Fonds de Réserve pour les Retraites, France’s largest pension reserve fund, will seek to almost double its exposure to private equity as part of its latest asset allocation plan.
The €32.8 billion FRR wants to increase its exposure to the asset class to as much as 5 percent of total assets, from 3 percent, over the next three-to-five years, executive director Olivier Rousseau told Private Equity International.
The asset allocation plan will set out the supplemental pension fund’s allocation plan over the next two decades and will enable the fund to allocate a higher portion in illiquid assets, Rousseau added. Its supervisory board is set to review the plan in April.
FRR is also planning almost €1 billion of additional private equity commitments over the next two years, he said.
The larger allocation from the programme could mean “more opportunities to invest in more funds”, including extra capital in existing mandates and for selecting new managers.
He added that FRR is keen to back more tech investments in France this year via venture capital and growth funds.
FRR is a publicly owned, state-funded agency which was established by France’s Social Security Financing Act of 1999. It aims to secure the sustainability of public finances by building up reserves and managing these assets to contribute to France’s pension system.
FRR’s first private equity programme, which ran from 2005-07, invested in Europe and North America across a number of strategies, including growth, venture capital and secondaries. It awarded a total of around €1 billion to funds managed by Ardian, Access Capital Partners, Neuberger Berman and Pantheon Ventures, Rousseau said.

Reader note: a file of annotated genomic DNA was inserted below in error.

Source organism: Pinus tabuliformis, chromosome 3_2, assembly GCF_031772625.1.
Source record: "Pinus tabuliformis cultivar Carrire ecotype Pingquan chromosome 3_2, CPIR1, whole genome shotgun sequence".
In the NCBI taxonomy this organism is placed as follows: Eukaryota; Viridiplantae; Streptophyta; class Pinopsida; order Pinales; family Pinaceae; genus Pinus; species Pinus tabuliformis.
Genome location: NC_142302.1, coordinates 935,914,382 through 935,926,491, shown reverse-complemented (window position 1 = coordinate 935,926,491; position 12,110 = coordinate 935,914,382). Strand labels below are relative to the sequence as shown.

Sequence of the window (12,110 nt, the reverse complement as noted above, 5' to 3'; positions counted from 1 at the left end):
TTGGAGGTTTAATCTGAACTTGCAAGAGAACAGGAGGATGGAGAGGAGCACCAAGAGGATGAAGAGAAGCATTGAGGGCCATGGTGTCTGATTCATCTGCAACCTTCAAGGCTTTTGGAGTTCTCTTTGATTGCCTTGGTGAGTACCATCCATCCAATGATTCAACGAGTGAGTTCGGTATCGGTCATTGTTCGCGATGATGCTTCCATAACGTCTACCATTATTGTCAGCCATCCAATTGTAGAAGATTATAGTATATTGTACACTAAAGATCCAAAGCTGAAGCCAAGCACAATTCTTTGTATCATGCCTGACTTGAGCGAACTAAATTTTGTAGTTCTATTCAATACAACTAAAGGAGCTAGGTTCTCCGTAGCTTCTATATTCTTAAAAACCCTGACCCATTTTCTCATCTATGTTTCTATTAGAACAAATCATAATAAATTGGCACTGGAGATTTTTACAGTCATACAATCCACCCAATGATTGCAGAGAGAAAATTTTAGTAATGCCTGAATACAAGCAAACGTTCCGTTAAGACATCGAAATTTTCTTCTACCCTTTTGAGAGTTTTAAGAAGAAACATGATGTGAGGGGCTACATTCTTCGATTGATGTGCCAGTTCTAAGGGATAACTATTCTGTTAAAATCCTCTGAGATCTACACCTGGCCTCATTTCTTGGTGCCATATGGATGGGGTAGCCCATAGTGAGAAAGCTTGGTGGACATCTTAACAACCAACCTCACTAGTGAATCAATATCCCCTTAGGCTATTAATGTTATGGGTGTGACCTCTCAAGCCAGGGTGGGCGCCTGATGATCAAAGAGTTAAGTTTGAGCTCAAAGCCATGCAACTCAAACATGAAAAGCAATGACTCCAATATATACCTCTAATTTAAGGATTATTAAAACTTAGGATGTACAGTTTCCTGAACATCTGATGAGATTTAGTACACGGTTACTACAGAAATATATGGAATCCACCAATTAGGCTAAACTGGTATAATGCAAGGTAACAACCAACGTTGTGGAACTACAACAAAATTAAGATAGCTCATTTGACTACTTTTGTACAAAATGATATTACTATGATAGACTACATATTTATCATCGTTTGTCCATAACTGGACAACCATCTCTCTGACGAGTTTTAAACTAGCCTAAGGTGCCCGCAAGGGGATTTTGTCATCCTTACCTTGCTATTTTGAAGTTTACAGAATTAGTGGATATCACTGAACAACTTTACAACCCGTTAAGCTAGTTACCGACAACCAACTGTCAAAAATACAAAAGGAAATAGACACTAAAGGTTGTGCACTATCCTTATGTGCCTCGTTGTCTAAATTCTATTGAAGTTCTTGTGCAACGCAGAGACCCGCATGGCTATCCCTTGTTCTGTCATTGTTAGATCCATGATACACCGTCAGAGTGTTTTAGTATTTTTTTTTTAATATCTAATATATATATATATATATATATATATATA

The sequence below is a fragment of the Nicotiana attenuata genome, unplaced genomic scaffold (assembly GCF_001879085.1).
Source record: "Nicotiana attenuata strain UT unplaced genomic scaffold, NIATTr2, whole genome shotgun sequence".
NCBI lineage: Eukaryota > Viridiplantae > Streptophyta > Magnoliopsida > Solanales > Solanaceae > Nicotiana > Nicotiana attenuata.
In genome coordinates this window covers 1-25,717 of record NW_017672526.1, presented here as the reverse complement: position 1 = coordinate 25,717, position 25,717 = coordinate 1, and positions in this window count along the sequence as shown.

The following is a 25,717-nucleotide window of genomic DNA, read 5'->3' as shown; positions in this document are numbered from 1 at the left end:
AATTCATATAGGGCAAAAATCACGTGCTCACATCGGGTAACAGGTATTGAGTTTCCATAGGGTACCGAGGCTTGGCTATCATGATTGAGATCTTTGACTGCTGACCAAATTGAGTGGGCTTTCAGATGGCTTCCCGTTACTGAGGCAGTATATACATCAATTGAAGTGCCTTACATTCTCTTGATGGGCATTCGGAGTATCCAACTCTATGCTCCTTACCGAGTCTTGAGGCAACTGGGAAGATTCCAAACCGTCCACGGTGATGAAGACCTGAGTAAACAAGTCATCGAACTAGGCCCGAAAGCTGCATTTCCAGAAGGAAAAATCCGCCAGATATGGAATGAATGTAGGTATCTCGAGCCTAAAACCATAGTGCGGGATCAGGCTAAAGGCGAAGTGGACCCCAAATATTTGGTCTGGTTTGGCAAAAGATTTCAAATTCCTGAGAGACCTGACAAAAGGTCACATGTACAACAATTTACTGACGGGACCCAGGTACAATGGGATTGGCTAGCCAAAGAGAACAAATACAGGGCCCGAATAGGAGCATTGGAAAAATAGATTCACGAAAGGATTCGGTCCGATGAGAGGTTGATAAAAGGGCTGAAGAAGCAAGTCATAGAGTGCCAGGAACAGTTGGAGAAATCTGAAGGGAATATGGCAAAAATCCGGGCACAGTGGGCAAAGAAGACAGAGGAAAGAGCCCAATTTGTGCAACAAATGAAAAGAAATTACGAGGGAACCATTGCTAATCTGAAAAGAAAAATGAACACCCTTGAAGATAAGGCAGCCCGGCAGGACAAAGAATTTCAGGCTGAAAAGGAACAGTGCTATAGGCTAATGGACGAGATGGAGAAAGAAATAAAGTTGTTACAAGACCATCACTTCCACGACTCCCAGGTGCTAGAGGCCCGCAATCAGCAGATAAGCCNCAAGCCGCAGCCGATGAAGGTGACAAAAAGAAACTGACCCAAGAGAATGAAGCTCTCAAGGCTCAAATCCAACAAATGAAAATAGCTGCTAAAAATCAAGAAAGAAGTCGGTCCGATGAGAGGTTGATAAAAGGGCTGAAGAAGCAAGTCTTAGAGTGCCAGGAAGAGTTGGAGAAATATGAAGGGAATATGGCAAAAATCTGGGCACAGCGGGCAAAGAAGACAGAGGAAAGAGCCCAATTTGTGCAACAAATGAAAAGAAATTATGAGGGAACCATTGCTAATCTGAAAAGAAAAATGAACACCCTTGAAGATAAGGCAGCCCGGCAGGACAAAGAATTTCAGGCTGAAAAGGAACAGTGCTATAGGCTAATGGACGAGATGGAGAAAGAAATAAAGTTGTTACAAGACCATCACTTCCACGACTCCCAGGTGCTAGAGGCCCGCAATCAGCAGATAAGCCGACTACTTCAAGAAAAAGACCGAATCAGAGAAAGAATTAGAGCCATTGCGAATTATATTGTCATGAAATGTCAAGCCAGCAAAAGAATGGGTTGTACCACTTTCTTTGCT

Its second programme, also around €1 billion in size, began in 2015 and is almost fully deployed, Rousseau said. The programme committed €400 million to funds of funds managed by Ardian, LGT Capital Partners and Swen Capital Partners and close to €200 million of venture capital mandates to Idinvest Partners, Truffle Capital and Omnes Capital. Growth equity commitments came up to nearly €300 million in funds managed by LBO France and Isatis Capital.
Small and mid-cap managers are a priority for the pension because they are better value than the large buyout shops, Rousseau said.
“We believe that finding small and mid-cap deals is better for the financing of the economy because there is already plenty of money available for the large-cap [deals],” Rousseau said. Small- and mid-caps also allow capital to be spread fairly across regions, he added.
“Capital for larger deals will inevitably end up in the Paris region and a bit of Lyon, but with small and mid-cap deals, these will be invested across the larger French territory.”
FRR has a team of two investment professionals in charge of its private equity and infrastructure mandates, while a team of 10 are in charge of manager selection. On selecting GPs, Rousseau noted that the pension follows stringent public procurement procedures in which requests for proposals conform to EU’s open directive for public procurements and France’s public procurement code.
FRR is also prohibited by law from investing directly in individual stocks, bonds and real assets and can only invest in private equity through fund commitments.